Library Foundation welcomes donations (Coast Reporter, Sechelt, BC - Dec. 15, 2002)
The Gibsons and District Public Library Foundation has been granted charitable tax status, enabling the foundation to receive and raise money for capital and special projects for the public library. The foundation has been a long-term goal of many local library supporters. The foundation invites public participation as a donor, fundraiser or volunteer.

Photo without caption or title (Kimberley Daily Bulletin, Kimberley, BC - Dec. 16, 2002)
Members of the Kootenay Savings Community Foundation present Kimberley Public Library staff with a cheque for $500 to assist with the publishing of the library's 75th anniversary book.

Fund grows (Creston Valley Advance, Creston, BC - Dec. 19, 2002)
Photo with caption: Creston Public Library chief librarian Gina Rawson accepts a cheque for $1,870 from Beth Swalwell of the Creston Valley Quilt Festival and artist Ute Bachinski. The money was raised through the sale of Bachinski's paintings at the Sept. festival.

Taking on Coeur D'Alene once again (Cranbrook Daily Townsman, Cranbrook, BC - Jan. 14, 2002)
The Cranbrook Library will be hosting its first READATHON on Feb. 1. Participants can sign up pledges for so many cents per minute or for a set amount. Pledge forms can be obtained from the library.. Money raised will be used to purchase new books, video and CDs. The annual Sister City Reading Challenge also gets started on Feb. 1, and any books read during the READATHON will count toward the challenge total.


Library goes to e-mails (North Shore News, North Vancouver, BC - Nov. 20, 2002)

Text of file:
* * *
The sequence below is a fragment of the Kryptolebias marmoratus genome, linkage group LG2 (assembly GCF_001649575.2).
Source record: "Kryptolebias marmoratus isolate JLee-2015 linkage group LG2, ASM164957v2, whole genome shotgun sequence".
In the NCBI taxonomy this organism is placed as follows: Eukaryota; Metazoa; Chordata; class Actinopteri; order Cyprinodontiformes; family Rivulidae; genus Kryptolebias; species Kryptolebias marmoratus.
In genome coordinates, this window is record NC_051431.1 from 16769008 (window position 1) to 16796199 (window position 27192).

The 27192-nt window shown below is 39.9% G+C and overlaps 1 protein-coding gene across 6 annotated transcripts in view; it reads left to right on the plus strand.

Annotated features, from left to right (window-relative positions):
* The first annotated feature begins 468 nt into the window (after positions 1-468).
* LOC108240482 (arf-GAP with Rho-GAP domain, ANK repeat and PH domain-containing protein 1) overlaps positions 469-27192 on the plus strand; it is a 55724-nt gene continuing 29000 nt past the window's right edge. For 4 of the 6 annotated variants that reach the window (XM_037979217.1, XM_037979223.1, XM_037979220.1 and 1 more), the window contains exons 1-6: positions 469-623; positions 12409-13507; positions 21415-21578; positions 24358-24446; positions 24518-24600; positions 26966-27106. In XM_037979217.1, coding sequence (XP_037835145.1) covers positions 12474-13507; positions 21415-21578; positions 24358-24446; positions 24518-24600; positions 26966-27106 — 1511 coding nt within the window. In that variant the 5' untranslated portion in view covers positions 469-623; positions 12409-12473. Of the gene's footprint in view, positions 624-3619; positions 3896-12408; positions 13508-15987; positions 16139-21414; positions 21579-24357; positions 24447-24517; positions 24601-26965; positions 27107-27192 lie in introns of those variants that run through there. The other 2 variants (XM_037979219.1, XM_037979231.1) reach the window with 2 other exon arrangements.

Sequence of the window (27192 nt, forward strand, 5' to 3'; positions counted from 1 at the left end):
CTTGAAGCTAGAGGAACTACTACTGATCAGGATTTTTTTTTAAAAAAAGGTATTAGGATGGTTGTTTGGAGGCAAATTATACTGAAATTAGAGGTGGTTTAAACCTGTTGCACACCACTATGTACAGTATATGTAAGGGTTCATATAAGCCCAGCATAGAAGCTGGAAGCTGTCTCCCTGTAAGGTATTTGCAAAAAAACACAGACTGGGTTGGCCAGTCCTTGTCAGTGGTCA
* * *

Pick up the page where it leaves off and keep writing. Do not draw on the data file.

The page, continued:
Starting the month, the North Vancouver District Public Library's computer system will be generating e-mail messages to notify patrons regarding holds they are waiting for and overdue notices. The system is said to be more efficient and more economical than the current TeleCirc phone message system and offers more information to the patron about the items in question. Patrons who do not have computer access will continue to receive the information by the previous methods.

E-mail can access library orders (Morning Star, Vernon, BC - Nov. 22, 2002)
ORL patrons can now request to receive pickup notices by e-mail. ORL executive director Lesley Dieno says this method is faster, gives more detailed information and saves money. But she notes that only people who check their e-mail regularly should opt for the service.

Free e-mail available at Whistler library (Whistler Question, Whistler, BC - Nov. 28, 2002)
The Whistler Public Library is now offering free e-mail access to its patrons. Four computers will be available to book for 30 minute periods of e-mail/Internet browsing use. The "express" e-mail computer will still offer 15 minute first-come, first-served time slots.

City library stocks same-day's papers from around the world (Vancouver Sun, Vancouver, BC - Dec. 5, 2002)